In probability, any subset of a sample space S, such as E, is referred to as an event. In probability, there are various sorts of events. We may also use the algebra of events to execute various operations on these.

## Probability Algebra of Events

In probability, the algebra of occurrences consists of the following:

- Complementary Activity
- The ‘A or B’ Event
- The ‘A and B’ Event
- The ‘A but not B’ Event

Assume that A, B, and C are events connected with an experiment whose sample space is S, and that A, B, and C are subsets of S. Let’s go over each of these events’ algebra one by one.

### Complementary Event

Every event A has a companion event A′, which is referred to as the complimentary event to A. It’s also known as the ‘not A’ event.

A′ = {ω : ω ∈ S and ω ∉A} = S – A

The event A is represented by A, the outcome associated with A is represented by, and the sample space is represented by S.

Using a venn diagram, we can depict the complimentary event as follows:

Take, for example, the ‘tossing three coins’ experiment.

The sample space connected with it can be written as follows:

S = Sample space = { HHH, HHT, HTH, THH, HTT, THT, TTH, TTT }

Let A represent the occurrence of obtaining ‘at least two heads.’

As a result, the outcomes associated with the event A = { HHT, HTH, THH, HHH are HHT, HTH, THH, HHH }.

As a result, we can conclude that event A did not occur for the outcome HTT. To put it another way, the event ‘not A’ has occurred.

As a result, A′ is the complementary event ‘not A’ of the event A.

A′ = { THH, HTT, THT, TTH, TTT }

### The ‘A or B’ Event

The Event ‘A or B’ is the union of two sets A and B, denoted by A ∪ B containing all those elements in A or B or both.

When there are two events linked with a sample space (sets A and B), then A ∪ B is either A or B or both. This event ‘A ∪ B’ is also called ‘A or B’.

Event ‘A or B’ = A ∪ B = {ω: ω ∈ A or ω ∈ B}

The following is the venn diagram representation of A or B :

Consider the experiment of simultaneously throwing two dice.

The sample space connected with it can be written as follows:

S = Sample space = { (1, 1), (1, 2), (1, 3), (1, 4), (1, 5), (1, 6), (2, 1), (2, 2), (2, 3), (2, 4), (2, 5), (2, 6), (3, 1), (3, 2), (3, 3), (3, 4), (3, 5), (3, 6), (4, 1), (4, 2), (4, 3), (4, 4), (4, 5), (4, 6), (5, 1), (5, 2), (5, 3), (5, 4), (5, 5), (5, 6), (6, 1), (6, 2), (6, 3), (6, 4), (6, 5), (6, 6) }

Let A be the event in which the total of two scores is a multiple of three, and B be the occurrence in which both dice have the same score.

The following are the outcomes of these events:

A = {(1, 2), (2, 1), (1, 5), (5, 1), (2, 4), (4, 2), (3, 3), (3, 6), (6, 3), (4, 5), (5, 4), (6, 6)}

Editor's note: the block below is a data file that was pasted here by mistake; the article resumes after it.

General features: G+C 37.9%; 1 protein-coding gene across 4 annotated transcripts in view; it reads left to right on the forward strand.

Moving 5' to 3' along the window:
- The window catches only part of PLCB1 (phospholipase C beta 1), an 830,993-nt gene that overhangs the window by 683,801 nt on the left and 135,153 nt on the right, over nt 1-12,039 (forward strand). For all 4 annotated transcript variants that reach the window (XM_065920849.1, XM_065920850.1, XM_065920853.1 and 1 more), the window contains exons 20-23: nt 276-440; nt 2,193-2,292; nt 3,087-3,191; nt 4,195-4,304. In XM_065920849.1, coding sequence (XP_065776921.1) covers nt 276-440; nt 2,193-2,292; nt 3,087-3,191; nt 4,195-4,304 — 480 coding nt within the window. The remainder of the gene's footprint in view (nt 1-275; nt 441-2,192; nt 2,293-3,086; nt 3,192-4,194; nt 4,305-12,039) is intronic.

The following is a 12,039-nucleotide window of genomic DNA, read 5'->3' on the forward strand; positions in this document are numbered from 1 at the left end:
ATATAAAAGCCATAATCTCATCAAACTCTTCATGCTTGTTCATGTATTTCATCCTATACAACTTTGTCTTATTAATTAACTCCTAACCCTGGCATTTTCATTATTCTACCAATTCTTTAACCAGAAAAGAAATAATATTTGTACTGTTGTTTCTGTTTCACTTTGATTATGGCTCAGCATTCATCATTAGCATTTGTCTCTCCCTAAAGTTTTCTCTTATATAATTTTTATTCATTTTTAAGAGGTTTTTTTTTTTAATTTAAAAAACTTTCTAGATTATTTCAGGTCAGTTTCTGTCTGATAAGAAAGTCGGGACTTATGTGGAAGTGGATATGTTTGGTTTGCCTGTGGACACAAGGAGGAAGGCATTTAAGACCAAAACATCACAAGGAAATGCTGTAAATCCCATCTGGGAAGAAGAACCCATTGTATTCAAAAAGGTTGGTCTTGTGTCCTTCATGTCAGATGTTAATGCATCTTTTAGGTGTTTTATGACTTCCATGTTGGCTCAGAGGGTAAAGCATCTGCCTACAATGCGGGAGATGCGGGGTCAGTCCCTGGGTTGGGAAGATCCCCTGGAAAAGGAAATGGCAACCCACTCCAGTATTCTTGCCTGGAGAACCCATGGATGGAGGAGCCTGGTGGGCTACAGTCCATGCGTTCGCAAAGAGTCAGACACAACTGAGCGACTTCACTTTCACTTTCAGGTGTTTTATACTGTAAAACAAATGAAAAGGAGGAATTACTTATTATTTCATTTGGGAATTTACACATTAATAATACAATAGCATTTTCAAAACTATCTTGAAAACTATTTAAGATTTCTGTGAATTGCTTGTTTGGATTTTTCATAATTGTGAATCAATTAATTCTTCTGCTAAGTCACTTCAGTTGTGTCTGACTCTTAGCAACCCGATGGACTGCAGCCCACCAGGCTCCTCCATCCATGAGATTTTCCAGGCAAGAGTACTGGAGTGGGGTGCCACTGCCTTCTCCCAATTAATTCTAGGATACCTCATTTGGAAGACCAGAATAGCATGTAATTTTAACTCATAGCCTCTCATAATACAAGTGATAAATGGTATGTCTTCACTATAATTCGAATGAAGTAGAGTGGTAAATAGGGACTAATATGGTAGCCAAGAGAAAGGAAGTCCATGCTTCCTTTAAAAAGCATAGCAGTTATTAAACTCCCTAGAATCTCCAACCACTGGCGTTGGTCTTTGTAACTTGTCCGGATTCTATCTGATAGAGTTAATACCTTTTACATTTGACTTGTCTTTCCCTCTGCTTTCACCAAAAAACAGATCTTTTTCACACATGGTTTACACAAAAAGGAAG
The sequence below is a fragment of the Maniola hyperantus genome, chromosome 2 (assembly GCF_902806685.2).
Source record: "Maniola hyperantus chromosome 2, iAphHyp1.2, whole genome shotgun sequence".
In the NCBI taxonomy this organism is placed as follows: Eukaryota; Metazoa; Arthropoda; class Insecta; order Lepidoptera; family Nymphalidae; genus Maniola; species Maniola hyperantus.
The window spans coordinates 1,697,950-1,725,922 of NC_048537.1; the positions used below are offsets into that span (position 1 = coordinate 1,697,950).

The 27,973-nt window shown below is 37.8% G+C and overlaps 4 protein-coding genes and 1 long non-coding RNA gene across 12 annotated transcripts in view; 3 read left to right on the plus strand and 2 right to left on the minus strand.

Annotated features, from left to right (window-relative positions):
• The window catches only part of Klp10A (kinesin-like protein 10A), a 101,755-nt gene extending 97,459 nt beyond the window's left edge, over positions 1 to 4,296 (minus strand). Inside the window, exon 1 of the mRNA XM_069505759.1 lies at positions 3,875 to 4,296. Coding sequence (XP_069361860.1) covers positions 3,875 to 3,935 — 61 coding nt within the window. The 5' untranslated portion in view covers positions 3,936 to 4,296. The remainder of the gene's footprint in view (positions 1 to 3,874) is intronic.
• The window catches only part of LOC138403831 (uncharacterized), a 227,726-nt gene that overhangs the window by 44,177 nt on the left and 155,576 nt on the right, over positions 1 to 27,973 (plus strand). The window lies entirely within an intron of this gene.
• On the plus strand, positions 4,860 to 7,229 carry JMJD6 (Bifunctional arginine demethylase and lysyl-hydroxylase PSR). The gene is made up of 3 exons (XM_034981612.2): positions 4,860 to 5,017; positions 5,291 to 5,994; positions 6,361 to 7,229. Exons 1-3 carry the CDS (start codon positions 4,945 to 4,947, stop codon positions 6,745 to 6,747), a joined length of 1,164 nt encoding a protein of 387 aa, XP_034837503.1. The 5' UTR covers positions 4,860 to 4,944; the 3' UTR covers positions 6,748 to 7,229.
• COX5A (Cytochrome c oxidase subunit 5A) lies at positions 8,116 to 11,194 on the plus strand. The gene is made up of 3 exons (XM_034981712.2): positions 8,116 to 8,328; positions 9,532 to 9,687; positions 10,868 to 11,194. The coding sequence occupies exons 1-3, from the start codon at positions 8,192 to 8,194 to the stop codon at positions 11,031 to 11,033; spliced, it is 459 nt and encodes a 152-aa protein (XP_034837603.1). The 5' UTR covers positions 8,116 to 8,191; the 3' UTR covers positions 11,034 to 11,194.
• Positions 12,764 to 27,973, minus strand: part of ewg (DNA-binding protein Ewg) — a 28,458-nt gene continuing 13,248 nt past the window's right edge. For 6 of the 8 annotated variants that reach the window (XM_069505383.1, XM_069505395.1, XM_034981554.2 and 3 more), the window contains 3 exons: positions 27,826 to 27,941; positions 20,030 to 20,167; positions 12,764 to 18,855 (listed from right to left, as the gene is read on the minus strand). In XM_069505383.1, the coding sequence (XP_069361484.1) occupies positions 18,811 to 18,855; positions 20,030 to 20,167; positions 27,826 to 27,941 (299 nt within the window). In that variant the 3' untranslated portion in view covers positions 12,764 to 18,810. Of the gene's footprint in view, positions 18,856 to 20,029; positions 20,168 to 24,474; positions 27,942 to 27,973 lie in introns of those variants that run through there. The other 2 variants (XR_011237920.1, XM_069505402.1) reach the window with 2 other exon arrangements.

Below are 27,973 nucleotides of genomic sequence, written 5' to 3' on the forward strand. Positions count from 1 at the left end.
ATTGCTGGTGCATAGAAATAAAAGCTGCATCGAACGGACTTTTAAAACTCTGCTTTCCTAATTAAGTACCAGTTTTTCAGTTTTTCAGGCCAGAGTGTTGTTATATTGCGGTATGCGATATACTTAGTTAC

B = {(1, 1), (2, 2), (3, 3), (4, 4), (5, 5), (6, 6)}

As a result, A ⋃ B = {(1, 1), (1, 2), (1, 5), (2, 1), (2, 2), (2, 4), (3, 3), (3, 6), (4, 2), (4, 4), (4, 5), (5, 1), (5, 4), (5, 5), (6, 3), (6, 6)}

### The ‘A and B’ Event

The ‘A and B’ event is the intersection of two sets of data. A B is the set of elements that are common both for A and B, i.e., elements that belong to both ‘A and B’.

If A and B are two events, then the set A ∩ B denotes the event ‘A and B’. It is represented as:

A ∩ B = {ω: ω ∈ A and ω ∈ B}

Using a Venn diagram, the set A ∩ B is shown below:

Consider throwing two dice at the same time once more.

The sample space connected with it can be written as follows:

S = Sample space = { (1, 1), (1, 2), (1, 3), (1, 4), (1, 5), (1, 6), (2, 1), (2, 2), (2, 3), (2, 4), (2, 5), (2, 6), (3, 1), (3, 2), (3, 3), (3, 4), (3, 5), (3, 6), (4, 1), (4, 2), (4, 3), (4, 4), (4, 5), (4, 6), (5, 1), (5, 2), (5, 3), (5, 4), (5, 5), (5, 6), (6, 1), (6, 2), (6, 3), (6, 4), (6, 5), (6, 6) }

Let A be the event of earning a score of 5 on the second die, and B be the event of getting a total of 10 & more than 10 on the dice.

The following are the outcomes of these events:

A = { (1, 5), (2, 5), (3, 5), (4, 5), (5, 5), (6, 5) }

B = { (3, 6), (6, 4), (5, 5), (5, 6), (6, 5), (6, 6) }

As a result, A ∩ B = (5, 5), (6, 5)

### The Event ‘A but not B’

The set A – B, or difference of sets A and B, is the occurrence A but not B. It’s the collection of all the elements in A that aren’t in B. The set A – B can be calculated using the following formula:

A – B = A ∩ B′

Therefore, A – B = {ω: ω ∈ A and ω ∉ B}

The diagram below aids comprehension of occurrence A but not B.

Consider the following scenario: you’re rolling a dice.

S = { 1, 2, 3, 4, 5, 6 } is the sample space.

Let A represent the probability of getting a prime number and B represent the probability of getting an even number.

The following are the outcomes of these events:

A = {2, 3, 5}

B = {2, 4, 6}

As a result, A – B = { 2, 3, 5 } – { 2, 4, 6 } = { 3, 5 }

Alt.

B′ = {1, 3, 5}

A ∩ B′ = { 2, 3, 5} ∩ {1, 3, 5} = {3, 5}

Thus, A – B = {3, 5}

### Conclusion

Events related to the experiments are the results or outcomes of a random experiment. As a result, “head” and “tail” are the outcomes of a random experiment involving tossing an unbiased coin, as well as events related to the experiment. Similarly, the outcomes of a random experiment in which an unbiased dice is thrown from a box are 1, 2, 3,…., 6, and each outcome is an event related to the experiment. Similarly, the result is an occurrence that occurs as a result of this experiment. The capital letters A, B, C, and so on are commonly used to signify events related to a random experiment.